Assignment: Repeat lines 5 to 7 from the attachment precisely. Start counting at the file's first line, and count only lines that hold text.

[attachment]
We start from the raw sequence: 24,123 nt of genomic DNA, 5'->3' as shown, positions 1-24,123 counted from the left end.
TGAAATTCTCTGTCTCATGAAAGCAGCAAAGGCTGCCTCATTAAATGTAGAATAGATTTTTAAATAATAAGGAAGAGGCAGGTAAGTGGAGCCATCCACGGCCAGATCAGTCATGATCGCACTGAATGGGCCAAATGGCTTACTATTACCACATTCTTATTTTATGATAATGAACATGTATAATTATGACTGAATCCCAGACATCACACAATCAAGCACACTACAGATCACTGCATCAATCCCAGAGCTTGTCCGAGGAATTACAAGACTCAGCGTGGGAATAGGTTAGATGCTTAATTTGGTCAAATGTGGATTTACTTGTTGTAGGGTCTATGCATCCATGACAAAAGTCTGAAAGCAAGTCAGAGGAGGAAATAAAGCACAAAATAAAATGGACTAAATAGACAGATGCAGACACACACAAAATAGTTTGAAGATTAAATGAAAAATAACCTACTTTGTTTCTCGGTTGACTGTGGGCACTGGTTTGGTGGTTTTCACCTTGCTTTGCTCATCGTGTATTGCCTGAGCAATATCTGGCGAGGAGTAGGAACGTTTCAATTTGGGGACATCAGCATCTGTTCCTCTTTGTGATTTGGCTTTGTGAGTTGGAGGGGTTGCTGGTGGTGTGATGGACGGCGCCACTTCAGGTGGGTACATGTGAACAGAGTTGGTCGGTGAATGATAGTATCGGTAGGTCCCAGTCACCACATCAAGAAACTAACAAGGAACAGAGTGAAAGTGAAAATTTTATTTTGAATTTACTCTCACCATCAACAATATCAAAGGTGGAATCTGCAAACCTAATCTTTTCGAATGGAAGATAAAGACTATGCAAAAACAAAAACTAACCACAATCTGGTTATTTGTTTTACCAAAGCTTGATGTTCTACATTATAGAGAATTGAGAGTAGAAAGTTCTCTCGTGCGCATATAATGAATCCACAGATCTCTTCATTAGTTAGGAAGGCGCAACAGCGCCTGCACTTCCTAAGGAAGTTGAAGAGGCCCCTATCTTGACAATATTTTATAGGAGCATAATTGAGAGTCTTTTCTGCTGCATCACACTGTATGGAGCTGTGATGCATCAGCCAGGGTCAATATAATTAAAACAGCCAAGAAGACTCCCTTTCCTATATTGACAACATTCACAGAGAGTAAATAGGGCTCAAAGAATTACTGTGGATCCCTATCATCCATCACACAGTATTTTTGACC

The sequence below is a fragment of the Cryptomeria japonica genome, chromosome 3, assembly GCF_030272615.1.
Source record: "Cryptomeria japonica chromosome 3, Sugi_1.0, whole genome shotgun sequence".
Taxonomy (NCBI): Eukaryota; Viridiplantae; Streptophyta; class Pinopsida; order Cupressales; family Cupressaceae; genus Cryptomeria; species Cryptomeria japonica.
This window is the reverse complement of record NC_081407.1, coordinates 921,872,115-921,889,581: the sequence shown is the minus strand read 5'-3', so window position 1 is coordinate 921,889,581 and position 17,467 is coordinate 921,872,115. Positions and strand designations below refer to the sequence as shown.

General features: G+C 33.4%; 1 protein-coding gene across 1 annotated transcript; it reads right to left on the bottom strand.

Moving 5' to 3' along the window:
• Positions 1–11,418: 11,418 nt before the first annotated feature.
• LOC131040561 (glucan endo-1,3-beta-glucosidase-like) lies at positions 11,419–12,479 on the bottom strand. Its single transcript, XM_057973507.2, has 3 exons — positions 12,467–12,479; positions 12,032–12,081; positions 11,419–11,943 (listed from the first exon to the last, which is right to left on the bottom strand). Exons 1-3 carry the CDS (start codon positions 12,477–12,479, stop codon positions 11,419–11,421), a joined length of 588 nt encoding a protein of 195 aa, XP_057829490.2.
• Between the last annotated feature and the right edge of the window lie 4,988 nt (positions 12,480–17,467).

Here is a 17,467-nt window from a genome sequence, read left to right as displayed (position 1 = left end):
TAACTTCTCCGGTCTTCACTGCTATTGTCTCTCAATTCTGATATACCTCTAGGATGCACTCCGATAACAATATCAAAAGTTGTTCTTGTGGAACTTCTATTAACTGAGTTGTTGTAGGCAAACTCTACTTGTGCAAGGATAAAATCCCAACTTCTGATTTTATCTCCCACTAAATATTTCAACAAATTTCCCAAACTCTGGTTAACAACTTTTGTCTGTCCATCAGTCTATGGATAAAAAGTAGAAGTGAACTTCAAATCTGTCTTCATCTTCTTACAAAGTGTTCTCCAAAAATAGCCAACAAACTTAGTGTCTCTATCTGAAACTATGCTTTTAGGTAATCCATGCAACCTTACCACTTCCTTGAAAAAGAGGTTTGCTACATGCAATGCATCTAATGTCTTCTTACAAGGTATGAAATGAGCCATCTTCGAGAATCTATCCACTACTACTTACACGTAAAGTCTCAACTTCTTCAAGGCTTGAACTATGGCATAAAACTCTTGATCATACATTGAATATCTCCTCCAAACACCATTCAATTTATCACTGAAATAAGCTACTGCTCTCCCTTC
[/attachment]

Taxonomy (NCBI): Eukaryota; Viridiplantae; Streptophyta; class Pinopsida; order Cupressales; family Cupressaceae; genus Cryptomeria; species Cryptomeria japonica.
This window is the reverse complement of record NC_081407.1, coordinates 921,872,115-921,889,581: the sequence shown is the minus strand read 5'-3', so window position 1 is coordinate 921,889,581 and position 17,467 is coordinate 921,872,115. Positions and strand designations below refer to the sequence as shown.

General features: G+C 33.4%; 1 protein-coding gene across 1 annotated transcript; it reads right to left on the bottom strand.